Spirited Away Original Soundtrack (U.S. Release)

Yushiro (Former Staff) — May 18th, 2003
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Spirited Away (Sen to Chihiro Kamikakushi) is one of the few animated films that the word "magical" ought to be applied to, having captivating viewers of all ages with its fantastic tale and astounding animation. Of course, it would not be a Miyazaki film without a score composed by the accomplished Joe Hisaishi. Performed by the New Japan Philharmonic (conducted by Hisaishi), the film's orchestral music is largely Western influenced, though Eastern tones appear occasionally. These tones usually take the form of accents to more traditional structure, such as the interesting half-majestic, half-exotic conflict that is "Procession of the Spirits," sampled below and an excellent example of what to expect from the record.

The film certainly courses with a goodly amount of darker and tension-driven tones, but typically rises or prevents itself from falling too deeply, which is reflected in the soundtrack prominently. Seen mostly in the second half, such as in "Kaonashi (No Face)" or "Sen's Courage," an uneasiness dominates at first, but recedes and allows strings to take small, quick steps. If anything, this is the shortcoming I find with the album, as a tactic of having strong percussion-driven opening and closing strong with quiet string interludes is used quite a bit and causes some of the songs to lack personality. Every formulaic "Yubaba's Panic," though, is met in by a lovely "Reprise," an exotic "Its Hard Work," and half a dozen other songs just as unique.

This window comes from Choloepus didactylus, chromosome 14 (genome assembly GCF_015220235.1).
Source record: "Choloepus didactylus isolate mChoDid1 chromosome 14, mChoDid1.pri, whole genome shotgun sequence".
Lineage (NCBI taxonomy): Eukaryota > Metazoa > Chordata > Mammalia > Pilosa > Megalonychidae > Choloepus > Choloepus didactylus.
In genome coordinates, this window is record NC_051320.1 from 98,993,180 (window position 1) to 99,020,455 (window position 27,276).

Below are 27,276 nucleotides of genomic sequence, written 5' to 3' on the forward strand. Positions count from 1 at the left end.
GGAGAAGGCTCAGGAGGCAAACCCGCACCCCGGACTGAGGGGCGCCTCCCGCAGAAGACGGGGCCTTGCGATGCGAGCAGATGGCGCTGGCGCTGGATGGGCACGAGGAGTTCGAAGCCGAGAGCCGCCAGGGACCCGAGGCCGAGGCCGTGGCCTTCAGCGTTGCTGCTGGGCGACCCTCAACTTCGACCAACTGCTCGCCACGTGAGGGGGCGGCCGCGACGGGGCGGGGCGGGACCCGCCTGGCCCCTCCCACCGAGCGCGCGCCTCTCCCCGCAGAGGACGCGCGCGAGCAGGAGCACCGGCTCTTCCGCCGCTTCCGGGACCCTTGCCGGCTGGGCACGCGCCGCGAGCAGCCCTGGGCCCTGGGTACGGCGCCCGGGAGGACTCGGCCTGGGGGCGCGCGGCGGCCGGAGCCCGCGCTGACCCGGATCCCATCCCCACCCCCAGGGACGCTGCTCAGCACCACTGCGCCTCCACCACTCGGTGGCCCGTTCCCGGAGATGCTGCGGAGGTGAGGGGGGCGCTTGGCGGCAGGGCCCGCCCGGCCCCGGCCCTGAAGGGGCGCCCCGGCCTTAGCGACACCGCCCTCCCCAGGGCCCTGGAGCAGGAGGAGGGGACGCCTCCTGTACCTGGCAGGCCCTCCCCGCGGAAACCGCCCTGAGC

Hisashi is known for his fantastic piano work almost as much as for his composition skill, which the album offers a few glimpses off. His performance can be accompanied by playful woodwinds in the cheery Sootballs, and just as easily turn towards the dramatic with sweeping strings in Day of the River. Though not highlighted as much in Spirited Away as his other scores, it remains a significant aspect of the music.

The theme song, "Itsumo Nando-demo" ("Always With Me"), written and peformed by Youmi Kimura, apparently had an effect on Miyazaki during the creation of the film. He listened to a demo sent to him by Kimura during much of the animation process and admits to it having an influence on the film. Though I am not nearly as enamored with the often rather unmelodious vocals as the director was, it is a fitting complement in tone, if nothing else.

As wonderfully as the score works as another piece of the film, it is just as brilliant as a stand-alone album and is an easy recommendation. I've linked to the import in the affiliate link under the cover, but the record was released domestically and you should have little difficulty finding it at most music stores, online or otherwise. (Though Animenation does not appear to carry it.) The releases are identical, save for the translations and a variant cover, which should make the inexpensive domestic release the logical choice.